Book your Ngorongoro Full Day Safari Tour now 

The best safari in Namibia

Etosha

Recommend by the Travelynn Family

We visited Namibia with our kids earlier this year as part of our 101 days over landing Africa in a Land Rover, and Etosha National Park was our best safari trip in Africa (and we did a lot!)
Firstly, Etosha is one of the best value safaris in Africa. Africa can be expensive and park fees in some countries are extremely high. However, Etosha is VERY affordable. Day entry for foreign adults is N$80 (£4.50) – cheaper if you’re a Namibian resident, N$10 per standard vehicle (£0.57) and children under 16 are FREE!
Secondly, there is an abundance of wildlife and wildlife spotting is very easy. The low-growing vegetation over flat open plains promotes the best conditions for spotting the animals. You can literally see for miles! There is only the grass for animals to hide in, therefore spotting of elephants, giraffe, zebras and even rhinos is pretty much guaranteed. You may have to look a little harder for lions or leopards (although you’ll probably spot the cars before the animals). Though what’s probably easier, is to park up by one of the watering holes and watch the wildlife come to you.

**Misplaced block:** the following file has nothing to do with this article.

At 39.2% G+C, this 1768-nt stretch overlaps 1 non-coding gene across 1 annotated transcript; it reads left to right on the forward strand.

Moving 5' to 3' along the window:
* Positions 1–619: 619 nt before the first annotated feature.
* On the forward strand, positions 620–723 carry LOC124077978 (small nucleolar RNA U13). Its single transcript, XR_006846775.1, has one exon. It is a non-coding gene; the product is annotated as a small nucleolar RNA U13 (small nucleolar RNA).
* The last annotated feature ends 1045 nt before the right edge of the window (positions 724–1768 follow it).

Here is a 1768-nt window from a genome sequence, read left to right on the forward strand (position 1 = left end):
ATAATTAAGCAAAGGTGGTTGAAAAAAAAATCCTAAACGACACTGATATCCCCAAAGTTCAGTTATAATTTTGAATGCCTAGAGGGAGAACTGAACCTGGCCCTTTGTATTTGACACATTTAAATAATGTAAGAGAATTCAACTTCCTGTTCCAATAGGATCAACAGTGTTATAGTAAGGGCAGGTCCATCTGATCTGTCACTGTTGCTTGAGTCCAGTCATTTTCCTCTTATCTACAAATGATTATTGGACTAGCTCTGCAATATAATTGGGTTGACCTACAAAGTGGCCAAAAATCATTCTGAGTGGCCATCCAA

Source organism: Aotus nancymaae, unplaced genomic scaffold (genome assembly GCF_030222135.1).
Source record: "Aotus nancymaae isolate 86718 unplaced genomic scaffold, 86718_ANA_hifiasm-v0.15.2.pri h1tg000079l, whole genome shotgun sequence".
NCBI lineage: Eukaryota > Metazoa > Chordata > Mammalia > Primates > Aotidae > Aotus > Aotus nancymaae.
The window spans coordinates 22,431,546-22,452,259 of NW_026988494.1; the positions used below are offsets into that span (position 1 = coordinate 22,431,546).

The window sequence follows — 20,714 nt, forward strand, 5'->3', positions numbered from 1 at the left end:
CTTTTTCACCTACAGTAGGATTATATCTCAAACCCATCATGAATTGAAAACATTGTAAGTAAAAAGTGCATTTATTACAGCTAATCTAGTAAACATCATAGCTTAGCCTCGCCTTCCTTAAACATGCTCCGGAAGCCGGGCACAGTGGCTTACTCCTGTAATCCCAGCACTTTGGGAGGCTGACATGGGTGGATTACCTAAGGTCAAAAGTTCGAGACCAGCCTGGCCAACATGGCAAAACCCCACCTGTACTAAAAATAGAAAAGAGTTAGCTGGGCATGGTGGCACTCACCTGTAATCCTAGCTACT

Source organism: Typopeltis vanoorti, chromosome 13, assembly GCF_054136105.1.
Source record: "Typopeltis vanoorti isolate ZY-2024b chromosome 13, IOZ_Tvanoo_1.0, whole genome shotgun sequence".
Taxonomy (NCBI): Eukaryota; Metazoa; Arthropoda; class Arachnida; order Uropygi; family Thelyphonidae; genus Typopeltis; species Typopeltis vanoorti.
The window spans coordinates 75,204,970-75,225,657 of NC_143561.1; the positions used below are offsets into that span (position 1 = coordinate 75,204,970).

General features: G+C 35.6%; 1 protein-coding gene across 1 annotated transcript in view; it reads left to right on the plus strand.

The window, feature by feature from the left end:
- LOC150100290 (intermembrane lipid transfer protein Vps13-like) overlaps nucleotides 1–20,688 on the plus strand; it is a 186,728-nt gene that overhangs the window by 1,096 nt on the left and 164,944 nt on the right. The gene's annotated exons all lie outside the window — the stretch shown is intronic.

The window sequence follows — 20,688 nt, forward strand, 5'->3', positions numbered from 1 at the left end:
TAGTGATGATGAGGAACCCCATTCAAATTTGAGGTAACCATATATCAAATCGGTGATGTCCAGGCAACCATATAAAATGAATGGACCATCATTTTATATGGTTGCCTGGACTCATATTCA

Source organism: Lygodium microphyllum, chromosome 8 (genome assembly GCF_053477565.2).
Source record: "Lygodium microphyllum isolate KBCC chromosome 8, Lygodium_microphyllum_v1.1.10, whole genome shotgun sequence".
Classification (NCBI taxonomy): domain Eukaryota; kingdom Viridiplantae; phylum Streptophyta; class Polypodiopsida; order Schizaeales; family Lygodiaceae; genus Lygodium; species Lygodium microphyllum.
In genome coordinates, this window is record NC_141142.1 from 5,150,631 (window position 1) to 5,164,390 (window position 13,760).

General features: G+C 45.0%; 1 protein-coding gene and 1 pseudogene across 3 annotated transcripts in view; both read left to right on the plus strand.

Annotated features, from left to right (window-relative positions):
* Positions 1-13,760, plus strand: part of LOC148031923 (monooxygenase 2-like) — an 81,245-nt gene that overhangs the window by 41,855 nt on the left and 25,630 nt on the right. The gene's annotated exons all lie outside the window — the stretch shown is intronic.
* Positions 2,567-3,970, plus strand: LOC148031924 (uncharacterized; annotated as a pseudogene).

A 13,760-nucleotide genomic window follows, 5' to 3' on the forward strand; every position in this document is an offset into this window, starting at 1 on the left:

Also, the majority of roads around the national park are well maintained, and the campgrounds even have swimming pools to cool off, and watering holes to watch animals at night.
family by the Etosha salt pan
I hope you have enjoyed this extensive guide to the best safaris in Africa, as you can see you will be spoilt for choice when it comes to booking your next safari holiday. However, whichever one you choose, I can assure you will have the trip of a lifetime!
Share Button

Leave a Reply

Your email address will not be published. Required fields are marked *